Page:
Effect of Design on Evacuation Behavior

Research indicates that people evacuate taller buildings at slower speeds than shorter buildings. This is due to larger numbers of evacuees and fatigue from descending stairs (Peacock et al., 2008) which, coupled with narrow stairwells, has the potential to create obstructions when evacuees stop to rest or if the density of evacuees increases to the point of inhibiting flow (Proulx, 2002). Thus, delaying evacuation can exacerbate any potential design issues such as narrow or steep staircases. In order to decrease delay, graphic displays with computer-generated messages, high-pitched alerts, and verbal directives should be used (Bryan, 2002; Proulx, 2002). In particular, directives provided live using a voice communication system from a control room have been identified by the British Standards Institute (1997) as yielding the shortest delays. Conversely, alarm-bell type systems have been associated with the longest delays, presumably for the reasons already discussed: skepticism/denial and assuming that the warning is in fact a fire drill.

Definitive, valid, and directive information provided to occupants of a building in a fire incident are the most effective in minimizing confusion, stress, and potential panic resulting from delay and ineffective decision-making (Proulx, 1993). Some people with disabilities need assistance to evacuate and, despite assistance known to be provided by others, consideration should be given to the nature and positioning of support systems such as handrails and doors. For example, wheelchair users take more time to push than pull a door open and in general required three to four times longer than ambulatory disabled persons to negotiate the door (Bryan, 2002).

Training Using Immersive Virtual Reality

Successful decision-making during evacuation is dependent on training and practice of fire safety plans (Chubb, 1993). Immersive virtual reality (IVR) serious games (SGs) have been implemented in fire evacuation training (e.g., Smith & Ericson, 2009; for a review, see Feng et al., 2018) and have been shown to enhance the capability of delivering evacuation knowledge (Mayer et al., 2013; Zhou et al., 2016). Furthermore, one week after training, participants that received IVR SGs had better performance in terms of knowledge retention compared to those that were trained using traditional approaches (Chittaro & Buttussi, 2015; Li et al., 2017). This improved retention of safety information has been demonstrated in earthquake and aviation emergency training after the beneficial effects of IVR SGs found in fire evacuation training (Chittaro & Ranon, 2009; Sacfung et al., 2014; Smith & Ericson, 2009). IVR SGs are a promising tool for fire evacuation education and training purposes and should be considered by risk managers in development and implementation of evacuation programs and training.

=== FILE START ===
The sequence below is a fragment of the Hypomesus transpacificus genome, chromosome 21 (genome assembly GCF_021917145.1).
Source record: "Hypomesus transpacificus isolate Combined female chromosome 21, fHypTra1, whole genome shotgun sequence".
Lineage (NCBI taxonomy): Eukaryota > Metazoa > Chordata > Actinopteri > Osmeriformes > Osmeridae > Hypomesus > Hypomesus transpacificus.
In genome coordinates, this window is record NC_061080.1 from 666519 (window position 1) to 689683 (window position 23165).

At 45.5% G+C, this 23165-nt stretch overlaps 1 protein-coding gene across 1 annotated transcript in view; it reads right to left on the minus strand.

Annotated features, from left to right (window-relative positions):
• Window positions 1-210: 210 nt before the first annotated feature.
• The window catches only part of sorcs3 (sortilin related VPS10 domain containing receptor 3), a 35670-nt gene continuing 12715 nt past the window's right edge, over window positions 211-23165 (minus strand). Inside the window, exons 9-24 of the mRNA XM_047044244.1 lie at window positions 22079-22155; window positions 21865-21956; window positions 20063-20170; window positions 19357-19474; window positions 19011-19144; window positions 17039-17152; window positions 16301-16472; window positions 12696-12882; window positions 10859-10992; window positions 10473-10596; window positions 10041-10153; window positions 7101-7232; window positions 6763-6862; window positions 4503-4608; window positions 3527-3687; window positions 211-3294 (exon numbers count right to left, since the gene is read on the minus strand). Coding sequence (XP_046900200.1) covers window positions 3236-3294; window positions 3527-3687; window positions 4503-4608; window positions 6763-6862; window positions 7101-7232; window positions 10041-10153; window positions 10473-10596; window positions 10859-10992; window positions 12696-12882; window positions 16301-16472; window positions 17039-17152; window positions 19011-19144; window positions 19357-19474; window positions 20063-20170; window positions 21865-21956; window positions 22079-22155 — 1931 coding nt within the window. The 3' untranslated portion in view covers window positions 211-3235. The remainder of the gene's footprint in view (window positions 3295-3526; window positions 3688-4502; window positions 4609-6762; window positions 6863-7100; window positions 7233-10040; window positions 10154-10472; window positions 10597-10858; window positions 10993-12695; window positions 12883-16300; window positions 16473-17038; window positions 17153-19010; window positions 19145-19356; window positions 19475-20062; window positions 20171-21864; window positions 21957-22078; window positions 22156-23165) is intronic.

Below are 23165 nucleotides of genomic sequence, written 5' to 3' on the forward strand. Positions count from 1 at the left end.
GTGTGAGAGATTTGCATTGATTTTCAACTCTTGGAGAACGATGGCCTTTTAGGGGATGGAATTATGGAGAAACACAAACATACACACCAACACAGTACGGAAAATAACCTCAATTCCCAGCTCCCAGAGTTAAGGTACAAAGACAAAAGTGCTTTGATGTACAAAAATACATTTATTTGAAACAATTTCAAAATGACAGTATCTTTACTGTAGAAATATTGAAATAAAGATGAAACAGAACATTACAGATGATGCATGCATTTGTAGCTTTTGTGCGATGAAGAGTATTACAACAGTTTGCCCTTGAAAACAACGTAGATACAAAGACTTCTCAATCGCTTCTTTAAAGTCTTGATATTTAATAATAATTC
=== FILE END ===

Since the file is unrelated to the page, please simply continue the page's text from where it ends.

References

Brennan P (1997). Timing human response in real fires. Proceedings of the Fifth International Symposium on Fire Safety Science, Melbourne, Australia.

British Standards Institute (1997). Fire Safety Engineering in Buildings, Part 1: Guide to the Application of Fire Safety Engineering Principles, DD240.

Bryan J (1957). A study of the survivors’ report on the panic in the fire at Arundel Park Hall, Brooklyn, Maryland, on January 29, 1956. University of Maryland, College Park.

Bryan J (1977). Smoke as a determinant of human behavior in fire situations. University of Maryland, College Park.

Bryan J (1983). An examination and analysis of the dynamics of the human behavior in the MGM Grand Hotel fire. National Fire Protection Association, Quincy, MA.

Bryan J (2002). Behavioral response to fire and smoke. In P DiNenno et al. (eds.), SFPE Handbook of Fire Protection Engineering. Quincy, MA: National Fire Protection Association.

Chittaro L & Buttussi F (2015). Assessing knowledge retention of an immersive serious game vs. a traditional education method in aviation safety. IEEE Transactions on Visualization and Computer Graphics, 21(4), 529-538.

Chittaro L & Ranon R (2009). Serious games for training occupants of a building in personal fire safety skills. 2009 Conference in Games and Virtual Worlds for Serious Applications, 76-83.

Chubb M (1993). Human factors lessons for public fire educators: Lessons from major fires. Phoenix, AZ: National Fire Protection Association.
Feng Z, Gonzalez V, Amor R, Lovreglio R, & Cabrera-Guerrero G (2018). Immersive virtual reality serious games for evacuation training and research: A systematic literature review. Computers & Education, 127, 252-266.

Gaillard A (2008). Concentration, stress and performance. In P Hancock & J Szalma (eds.), Performance Under Stress. Burlington, VT: Ashgate Publishing Company.

Janis I, Defares P, & Grossman P (1983). Hypervigilant reactions to threat. In H Selye (Ed.), Selye’s Guide to Stress Research. New York, NY: Van Nostrand Reinhold.

Li C, Liang W, Quigley C, Zhao Y, & Yu L (2017). Earthquake safety training through virtual drills. IEEE Transactions on Visualization and Computer Graphics, 23(4), 1275-1284.

Mayer I, Wolff A, & Wenzler I (2013). Learning efficacy of the ‘hazard recognition’ serious game. International Conference on Serious Games Development and Applications, 118-129.

Peacock R, Averill J, & Kuligowski E (2008). Stairwell evacuation from buildings: What we know we don’t know. In W Klingsch et al. (eds.), Pedestrian and Evacuation Dynamics 2008. Berlin Heidelberg: Springer-Verlag.